Back from vacation! I didn't tell you in advance, because what if a bad guy puts the pieces together and robs us blind because now he knows we're out of town? Losing the stuff would be bad, but what if he tortured our cat or just let him run free? The cat is a flight risk anyway -- maybe the crook and the cat are in cahoots. Just a sample of the stuff that goes on in my brain.
We drove to Northern New Mexico, which is about a 10-hour drive from where we live in Texas. A highlight of the road trip was the puffy tuna sighting. My husband and I have a long-standing joke about tuna from a gas station or vending machine. I think it's the grossest thing ever, and he taunts me by saying they're delicious. We stopped for gas, and he called my attention to this sandwich, making sure I noted the bag was puffy. I get queasy just thinking about it.
Our hotel was in Santa Fe, but we explored much of the region by car and foot. It was a fabulous vacation, partly because my knees are better, and I was able to move around without pain. I will have to write a separate post about my physical therapy, which has been a real eye-opener. Anyway, I'm on the mend and excited to be enjoying physical activity again.
New Mexico is stunningly beautiful. I've always been a beach girl but find myself drawn to the mountains as I get older. That's probably my skin's way of saying, enough. We could not have ordered more perfect weather. Warm sunny days with cool mornings and cool evenings. It was a pleasure to be outside. Not that Texas isn't a pleasure, but we are fast approaching the blast furnace season.
Santa Fe is a hip and happening place, but we were surprised at how upscale it is. Very artsy, lots of people dropping big bucks in the shops and eating at fancy restaurants. My husband and I both enjoy art, but we don't feel the need to own it. Still, it was inspiring to see what people create with their hands and hearts, whether it was in one of the frou-frou galleries or in any of the city's fine museums. We were the anti-shoppers in a city that seems set up to suck your wallet dry. But we enjoyed it just the same. The only thing I purchased was a vintage silver barrette.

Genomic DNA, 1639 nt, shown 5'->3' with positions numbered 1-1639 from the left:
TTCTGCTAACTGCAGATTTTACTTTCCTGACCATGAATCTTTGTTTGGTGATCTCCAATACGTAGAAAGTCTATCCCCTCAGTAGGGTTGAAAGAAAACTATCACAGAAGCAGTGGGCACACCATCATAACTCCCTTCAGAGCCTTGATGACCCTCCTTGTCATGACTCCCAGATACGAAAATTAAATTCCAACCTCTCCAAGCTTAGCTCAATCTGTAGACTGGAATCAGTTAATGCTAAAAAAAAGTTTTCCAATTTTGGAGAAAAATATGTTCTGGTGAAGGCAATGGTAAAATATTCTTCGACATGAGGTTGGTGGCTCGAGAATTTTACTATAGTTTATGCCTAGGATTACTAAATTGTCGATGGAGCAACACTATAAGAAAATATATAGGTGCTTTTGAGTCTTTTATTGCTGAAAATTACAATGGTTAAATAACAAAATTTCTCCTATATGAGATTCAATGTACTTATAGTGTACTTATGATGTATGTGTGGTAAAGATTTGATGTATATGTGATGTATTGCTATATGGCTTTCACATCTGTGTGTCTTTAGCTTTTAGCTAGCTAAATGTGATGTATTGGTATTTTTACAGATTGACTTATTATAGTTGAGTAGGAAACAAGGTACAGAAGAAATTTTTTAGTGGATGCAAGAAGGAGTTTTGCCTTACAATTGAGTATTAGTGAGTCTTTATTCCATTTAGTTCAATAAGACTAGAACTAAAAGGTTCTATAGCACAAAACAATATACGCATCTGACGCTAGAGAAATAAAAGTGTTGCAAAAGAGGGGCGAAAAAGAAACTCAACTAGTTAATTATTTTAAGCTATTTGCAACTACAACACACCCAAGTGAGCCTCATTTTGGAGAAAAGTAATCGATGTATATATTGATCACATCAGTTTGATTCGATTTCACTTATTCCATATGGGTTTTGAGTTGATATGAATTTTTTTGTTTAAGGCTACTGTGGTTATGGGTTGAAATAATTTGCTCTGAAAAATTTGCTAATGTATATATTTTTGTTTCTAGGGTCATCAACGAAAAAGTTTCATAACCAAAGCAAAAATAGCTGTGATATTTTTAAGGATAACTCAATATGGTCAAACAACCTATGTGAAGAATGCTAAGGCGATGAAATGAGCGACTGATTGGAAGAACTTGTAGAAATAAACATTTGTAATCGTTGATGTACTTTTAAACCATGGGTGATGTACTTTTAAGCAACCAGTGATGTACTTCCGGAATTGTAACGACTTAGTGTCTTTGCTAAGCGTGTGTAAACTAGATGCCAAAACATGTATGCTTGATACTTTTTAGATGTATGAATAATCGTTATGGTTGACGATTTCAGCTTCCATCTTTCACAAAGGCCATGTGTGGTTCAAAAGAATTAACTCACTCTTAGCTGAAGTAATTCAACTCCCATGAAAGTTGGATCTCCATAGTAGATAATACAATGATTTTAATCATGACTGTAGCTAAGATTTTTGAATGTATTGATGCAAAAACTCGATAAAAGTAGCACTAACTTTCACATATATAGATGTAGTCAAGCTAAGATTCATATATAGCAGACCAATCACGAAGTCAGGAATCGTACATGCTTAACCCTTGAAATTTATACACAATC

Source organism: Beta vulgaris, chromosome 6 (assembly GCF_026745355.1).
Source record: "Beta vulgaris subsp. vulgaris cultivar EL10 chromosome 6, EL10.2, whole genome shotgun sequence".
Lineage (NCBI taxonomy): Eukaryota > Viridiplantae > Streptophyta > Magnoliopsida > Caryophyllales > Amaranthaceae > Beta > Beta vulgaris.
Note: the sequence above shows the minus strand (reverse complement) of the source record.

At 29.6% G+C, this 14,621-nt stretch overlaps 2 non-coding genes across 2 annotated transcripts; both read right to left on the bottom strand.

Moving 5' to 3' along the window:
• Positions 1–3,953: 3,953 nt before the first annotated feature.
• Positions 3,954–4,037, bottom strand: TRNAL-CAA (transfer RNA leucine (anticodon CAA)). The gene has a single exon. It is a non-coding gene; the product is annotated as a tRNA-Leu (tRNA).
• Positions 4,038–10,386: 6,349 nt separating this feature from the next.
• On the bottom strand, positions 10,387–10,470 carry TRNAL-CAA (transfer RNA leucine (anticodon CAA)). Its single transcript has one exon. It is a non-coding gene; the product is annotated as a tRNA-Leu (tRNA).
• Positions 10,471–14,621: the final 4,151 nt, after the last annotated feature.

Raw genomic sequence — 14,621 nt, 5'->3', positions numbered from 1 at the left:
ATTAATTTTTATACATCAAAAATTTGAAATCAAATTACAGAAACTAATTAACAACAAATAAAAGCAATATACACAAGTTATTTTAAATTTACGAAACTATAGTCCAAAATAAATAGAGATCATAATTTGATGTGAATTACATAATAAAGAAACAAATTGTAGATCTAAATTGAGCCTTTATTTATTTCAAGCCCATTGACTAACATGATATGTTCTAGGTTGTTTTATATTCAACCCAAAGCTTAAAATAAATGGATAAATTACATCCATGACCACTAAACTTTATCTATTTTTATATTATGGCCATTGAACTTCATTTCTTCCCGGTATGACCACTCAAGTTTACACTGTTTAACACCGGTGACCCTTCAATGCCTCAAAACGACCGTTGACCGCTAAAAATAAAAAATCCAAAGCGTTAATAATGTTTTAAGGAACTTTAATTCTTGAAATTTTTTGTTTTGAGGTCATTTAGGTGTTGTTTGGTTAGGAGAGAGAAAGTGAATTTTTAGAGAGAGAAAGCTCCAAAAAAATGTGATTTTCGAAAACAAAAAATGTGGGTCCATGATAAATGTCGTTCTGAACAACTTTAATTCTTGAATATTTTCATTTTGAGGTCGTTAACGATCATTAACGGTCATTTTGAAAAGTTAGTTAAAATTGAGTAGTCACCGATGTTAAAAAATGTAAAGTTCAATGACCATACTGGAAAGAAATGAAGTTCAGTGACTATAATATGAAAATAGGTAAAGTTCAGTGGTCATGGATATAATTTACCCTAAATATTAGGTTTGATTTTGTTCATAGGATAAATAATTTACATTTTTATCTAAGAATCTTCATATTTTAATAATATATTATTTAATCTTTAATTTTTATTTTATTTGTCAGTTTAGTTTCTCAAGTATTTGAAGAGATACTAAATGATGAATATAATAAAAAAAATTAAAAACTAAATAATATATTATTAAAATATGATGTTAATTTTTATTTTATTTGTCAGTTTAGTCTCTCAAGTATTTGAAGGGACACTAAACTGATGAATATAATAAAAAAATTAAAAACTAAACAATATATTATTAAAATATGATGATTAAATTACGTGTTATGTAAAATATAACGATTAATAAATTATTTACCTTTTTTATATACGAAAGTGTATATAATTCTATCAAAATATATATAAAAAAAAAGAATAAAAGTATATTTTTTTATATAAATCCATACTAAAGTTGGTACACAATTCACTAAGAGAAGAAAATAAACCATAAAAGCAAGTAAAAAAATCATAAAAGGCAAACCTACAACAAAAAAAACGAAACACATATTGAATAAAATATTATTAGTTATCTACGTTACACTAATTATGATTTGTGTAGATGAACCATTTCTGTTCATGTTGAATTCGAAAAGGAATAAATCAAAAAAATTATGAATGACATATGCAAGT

We'd browse for awhile and then sit in the square to people-watch and inhale the fragrance of grilled onions from the fajita cart. We saw a lot of boomers who looked fit, happy and laid back. It's probably the Georgia O'Keeffe effect, but there are tons of women with long silver hair. Gray hair is practically the norm. The woman who sold me my silver barrette complained that her hair wasn't graying fast enough! Reverse peer pressure.
The best part of Santa Fe was getting out of town. We drove the Turquoise Trail and high road to Taos and soaked in the luscious mountain scenery. Tiny towns with rustic charm that seemed to sustain not much more than farmers and artists. Our favorite day was a trip to Bandelier National Monument to see the ancient cliff dwellings. We climbed a series of ladders taking us 140 feet above the canyon floor to the Alcove House, once a home to prehistoric people.
Much of New Mexico history is Native American history, and I came away more intrigued than ever with the Indian culture. I wanted to talk about it driving home -- 10 hours gives you plenty of time to chat. Dale was more interested in playing the car game we call, "Dead or Alive." I think the game only works if you are an aging baby boomer with memory loss. We both like music and argue all the time about who died, so as the radio plays we call out the name, and you have to guess.
Joey Ramone -- dead!
Brian Wilson -- alive!
Robin Gibb -- dead!
Aretha Franklin -- alive!
Finally, I said, you know ... I've been thinking about Indian spiritual beliefs. They believe pottery is sacred because it came from clay, which came from the Earth, which is the source of life.
Dale says, fine, they can believe what they want to, but to him it's just like any other religion -- a philosophy not based on logic or science. I agree, but I don't think you have to believe what other people believe to find value in it. I said I think of myself as a traveler, and I make stops along the way to pick up things that will be useful to me on my journey. I like the idea of feeling more connected to the land, I like spending time seeing the natural wonders of the world, so I put that in my pack and move on.
He was like, fair enough, relieved that I'm not going all tribal on him. He just wants to crawl back into his comfort zone, and just then I hear the opening riff of Satisfaction, so I throw him a bone.